Directors welcomed the continued engagement of development partners, together with Fund financial assistance, in meeting the country’s financing needs in 2016 and in the years ahead. They emphasized the importance of continued strong donor coordination and the timely disbursement of pledged financial support and provision of technical assistance. Directors encouraged the authorities to strengthen their institutional framework to better coordinate such assistance, and welcomed their intention to take part in the pilot Capacity Building Framework.

Directors welcomed the recent progress in compiling and providing basic macroeconomic data and emphasized the need for continued improvements to the quality and timeliness of economic data to strengthen economic management. In this regard, technical assistance, including from the IMF, would be helpful.

Table 1.Central African Republic: Selected Economic and Financial Indicators, 2012–21
(Annual percentage change; unless otherwise indicated)
National income and prices
GDP at constant prices4.1−
GDP at current prices6.9−32.312.211.311.311.110.910.910.89.3
GDP deflator2.
CPI (annual average)5.96.611.
CPI (end-of-period)
Money and credit
Broad money1.65.614.65.311.812.810.910.910.89.3
Credit to the economy30.2−16.34.0−3.010.310.810.710.610.69.2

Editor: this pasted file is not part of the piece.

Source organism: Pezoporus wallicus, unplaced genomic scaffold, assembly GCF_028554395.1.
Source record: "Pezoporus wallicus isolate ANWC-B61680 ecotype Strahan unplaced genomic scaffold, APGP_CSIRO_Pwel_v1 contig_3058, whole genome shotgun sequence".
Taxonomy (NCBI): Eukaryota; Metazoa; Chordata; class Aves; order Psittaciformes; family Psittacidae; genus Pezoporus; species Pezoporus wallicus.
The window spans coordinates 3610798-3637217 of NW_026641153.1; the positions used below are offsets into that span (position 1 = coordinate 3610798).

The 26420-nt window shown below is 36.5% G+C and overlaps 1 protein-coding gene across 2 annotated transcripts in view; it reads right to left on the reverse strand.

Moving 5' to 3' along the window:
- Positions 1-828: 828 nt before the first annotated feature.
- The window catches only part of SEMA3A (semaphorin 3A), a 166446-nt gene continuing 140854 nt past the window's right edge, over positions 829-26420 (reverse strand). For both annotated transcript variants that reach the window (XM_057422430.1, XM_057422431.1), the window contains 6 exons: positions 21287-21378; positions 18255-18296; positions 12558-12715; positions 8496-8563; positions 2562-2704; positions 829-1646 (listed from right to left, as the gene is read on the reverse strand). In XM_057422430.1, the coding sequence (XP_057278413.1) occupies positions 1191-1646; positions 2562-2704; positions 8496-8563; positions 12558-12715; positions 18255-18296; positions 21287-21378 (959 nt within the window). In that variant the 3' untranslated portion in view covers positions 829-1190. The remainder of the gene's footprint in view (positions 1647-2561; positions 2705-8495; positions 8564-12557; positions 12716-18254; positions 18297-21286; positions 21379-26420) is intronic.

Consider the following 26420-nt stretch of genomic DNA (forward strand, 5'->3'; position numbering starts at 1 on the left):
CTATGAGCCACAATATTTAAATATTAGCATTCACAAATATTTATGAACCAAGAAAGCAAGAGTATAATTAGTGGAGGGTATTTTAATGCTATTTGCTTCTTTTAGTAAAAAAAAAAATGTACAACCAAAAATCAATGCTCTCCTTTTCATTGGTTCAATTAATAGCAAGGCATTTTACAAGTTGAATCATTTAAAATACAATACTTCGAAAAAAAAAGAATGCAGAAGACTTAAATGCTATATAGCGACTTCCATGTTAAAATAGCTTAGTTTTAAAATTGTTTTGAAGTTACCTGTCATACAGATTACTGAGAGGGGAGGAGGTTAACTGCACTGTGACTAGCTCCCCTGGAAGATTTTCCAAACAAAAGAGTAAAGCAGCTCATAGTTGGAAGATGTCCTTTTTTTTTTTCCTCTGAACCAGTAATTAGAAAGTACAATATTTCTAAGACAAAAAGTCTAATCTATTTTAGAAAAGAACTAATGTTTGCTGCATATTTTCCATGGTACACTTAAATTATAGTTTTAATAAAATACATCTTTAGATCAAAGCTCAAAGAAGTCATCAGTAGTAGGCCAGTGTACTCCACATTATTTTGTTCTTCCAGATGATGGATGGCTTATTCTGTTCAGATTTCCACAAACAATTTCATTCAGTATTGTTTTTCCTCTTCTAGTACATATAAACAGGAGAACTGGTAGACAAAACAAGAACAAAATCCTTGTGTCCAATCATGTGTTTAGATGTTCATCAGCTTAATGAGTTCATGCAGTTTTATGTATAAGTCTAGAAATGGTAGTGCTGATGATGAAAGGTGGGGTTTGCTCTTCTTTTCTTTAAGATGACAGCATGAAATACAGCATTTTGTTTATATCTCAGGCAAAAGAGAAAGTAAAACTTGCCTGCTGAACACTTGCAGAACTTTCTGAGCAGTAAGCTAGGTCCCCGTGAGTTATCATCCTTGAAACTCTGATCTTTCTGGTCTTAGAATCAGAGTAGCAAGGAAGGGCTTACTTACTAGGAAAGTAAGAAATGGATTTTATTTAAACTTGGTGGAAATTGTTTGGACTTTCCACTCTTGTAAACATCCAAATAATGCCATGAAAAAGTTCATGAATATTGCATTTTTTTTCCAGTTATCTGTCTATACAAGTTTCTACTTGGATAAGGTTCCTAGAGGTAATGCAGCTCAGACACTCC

External sector
Export volume of goods11.3−50.8−28.14.932.421.67.321.98.921.6
Import volume of goods22.1−29.677.518.812.62.45.812.71.27.1
Terms of trade2.819.−7.90.6−
(Percent of GDP; unless otherwise indicated)
Gross national savings10.
Of which: current official transfers1.
Gross domestic savings3.6−1.9−14.3−8.0−2.5−
Private sector2.25.4−9.0−5.2−0.1−
Private sector89.091.6106.1100.495.
Gross investment15.08.710.213.916.917.217.919.019.921.0
Private sector8.
External current account balance−4.6−3.0−5.6−9.0−10.1−9.9−9.3−9.2−7.7−6.7
Overall balance of payments3.02.8−2.6−2.2−4.4−2.2−2.0−2.1−1.0−0.6
Central government finance
Total revenue (including grants)16.48.415.714.313.013.213.714.315.516.5
of which: domestic revenue11.
Total expenditure 216.414.912.714.917.
of which: capital spending6.
Overall balance 1
Excluding grants−4.9−9.3−7.8−7.8−9.0−7.2−6.6−6.3−5.8−5.1
Including grants0.0−6.53.0−0.6−4.1−2.8−2.3−2.1−1.9−1.2
Domestic primary balance 20.5−7.0−5.1−3.0−3.3−1.8−1.4−0.9−0.50.0
Public sector debt23.538.551.148.547.241.235.831.227.724.7
Of which: domestic debt 313.824.036.334.030.326.222.518.916.013.4
Gross official foreign reserves
(US$ millions, end-of-period)175.6205.8258.7199.4207.6248.5288.8319.2364.1406.3
(months of imports, f.o.b.)
Nominal GDP (CFAF billions)1108750842937104211581285142415781726
Sources: C.A.R. authorities; and IMF staff estimates and projections.

Expenditure is on a cash basis in 2014 and 2015 in the context of the Rapid Credit Facility.

Excludes grants, interest payments, and externally-financed capital expenditure.

Comprises government debt to BEAC, commercial banks and government arrears.

Sources: C.A.R. authorities; and IMF staff estimates and projections.

Expenditure is on a cash basis in 2014 and 2015 in the context of the Rapid Credit Facility.

Excludes grants, interest payments, and externally-financed capital expenditure.

Comprises government debt to BEAC, commercial banks and government arrears.